Anthony’s Mac Labs Blog

MacAD.UK Slides and Updates

Posted 2018 February 23

Here are the slides from my presentation at the MacAD.UK Conference earlier this week:

Update: A video of the session is also available (link fixed 2018-08-05).

Thanks to the organisers for the invitation and for the hospitality shown. It was a fine event.

Of course, my presentation didn’t even last 24 hours before needing updating. The biggest need for an update dropped around the time I was flying back home. So, here’s my addendum:

Defining Thin Imaging

In Greg Neagle’s presentation, he provided specific definitions of kinds of imaging, which aligned with what I called “Group 2” definitions in my presentation. So here’s an update to my chart on how people define Thin Imaging (and, by extension, Modular Imaging):

Change Neagle to Thin Imaging for 1, No Imaging, installation-based workflow for 2 and 3

Refer to the slide deck for what 1, 2, and 3 stand for.

Imaging is Not Quite Dead

If you follow the link to the Apple Support article called “Upgrade macOS on a Mac at your institution” that I included in my presentation, you’ll notice that the published date has been changed from 2017 December 04 to either 2018 February 22 or 23. If you were lucky enough to see the February 22 version, it had a lot of changes. I’m going to assume that there was some truth in that article, even though Apple has now reverted the article to its previous wording (the only change being the publication date). Here’s what I saw:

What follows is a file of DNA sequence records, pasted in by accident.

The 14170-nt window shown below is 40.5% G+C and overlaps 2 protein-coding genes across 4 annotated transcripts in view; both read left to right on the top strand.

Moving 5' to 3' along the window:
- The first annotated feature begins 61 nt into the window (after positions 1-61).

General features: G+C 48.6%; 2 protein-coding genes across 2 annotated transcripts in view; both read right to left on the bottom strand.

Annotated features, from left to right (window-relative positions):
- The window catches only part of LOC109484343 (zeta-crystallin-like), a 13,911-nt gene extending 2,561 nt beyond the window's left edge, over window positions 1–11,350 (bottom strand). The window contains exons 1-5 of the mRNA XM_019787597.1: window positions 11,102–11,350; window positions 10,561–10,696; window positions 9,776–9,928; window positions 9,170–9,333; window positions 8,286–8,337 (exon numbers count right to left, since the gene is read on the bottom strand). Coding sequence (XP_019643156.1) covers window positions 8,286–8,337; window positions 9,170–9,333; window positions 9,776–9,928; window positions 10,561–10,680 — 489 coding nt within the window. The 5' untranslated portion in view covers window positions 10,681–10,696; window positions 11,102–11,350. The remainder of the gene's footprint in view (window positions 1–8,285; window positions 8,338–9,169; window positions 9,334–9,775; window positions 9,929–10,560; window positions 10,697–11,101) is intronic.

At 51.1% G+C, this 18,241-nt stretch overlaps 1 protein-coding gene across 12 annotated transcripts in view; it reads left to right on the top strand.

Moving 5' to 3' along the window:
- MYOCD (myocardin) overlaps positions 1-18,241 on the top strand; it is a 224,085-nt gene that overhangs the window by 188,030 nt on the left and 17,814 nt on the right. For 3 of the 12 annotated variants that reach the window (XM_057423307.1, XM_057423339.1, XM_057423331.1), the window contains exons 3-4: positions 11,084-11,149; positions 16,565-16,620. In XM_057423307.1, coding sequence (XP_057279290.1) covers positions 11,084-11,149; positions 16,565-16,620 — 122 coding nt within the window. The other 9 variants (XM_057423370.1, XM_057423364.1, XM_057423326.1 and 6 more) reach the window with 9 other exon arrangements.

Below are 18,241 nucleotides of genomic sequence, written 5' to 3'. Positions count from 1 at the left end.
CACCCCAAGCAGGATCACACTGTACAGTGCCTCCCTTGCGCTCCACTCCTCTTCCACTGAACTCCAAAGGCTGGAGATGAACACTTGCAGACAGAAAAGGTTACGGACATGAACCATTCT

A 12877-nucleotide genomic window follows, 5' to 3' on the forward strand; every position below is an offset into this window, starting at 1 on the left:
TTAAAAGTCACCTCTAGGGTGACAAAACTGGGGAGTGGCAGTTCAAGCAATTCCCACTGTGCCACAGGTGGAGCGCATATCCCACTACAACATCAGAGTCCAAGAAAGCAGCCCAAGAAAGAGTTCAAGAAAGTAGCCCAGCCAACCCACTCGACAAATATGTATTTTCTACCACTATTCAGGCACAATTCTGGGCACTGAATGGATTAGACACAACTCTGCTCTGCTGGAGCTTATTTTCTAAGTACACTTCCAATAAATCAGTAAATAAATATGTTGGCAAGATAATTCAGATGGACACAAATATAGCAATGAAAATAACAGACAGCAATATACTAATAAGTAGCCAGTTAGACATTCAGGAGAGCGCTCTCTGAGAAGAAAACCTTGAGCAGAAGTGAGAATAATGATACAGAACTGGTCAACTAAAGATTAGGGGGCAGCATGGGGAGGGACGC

It’s impossible to say right now why Apple pulled the article. There were some nice improvements in wording, setting aside the forward-looking references to macOS 10.13.4 (Spring 2018). In an Apple presentation I saw last November, they were stating that Fusion and Hard Disk boot volumes will be converted to APFS in a future macOS High Sierra update. My bet is that these two things are tied together. Maybe the features mentioned are not ready for 10.13.4. Maybe an Apple staffer just pushed a support article update into public view too early. Regardless of the reason, I’m going to treat the content of the pulled article as mostly true; it added a little bit of clarity to the original support article and Apple can change features at any time, so we can’t predict what will be in the final release of 10.13.4 or 10.13.5. It does appear, however, that imaging is not quite dead.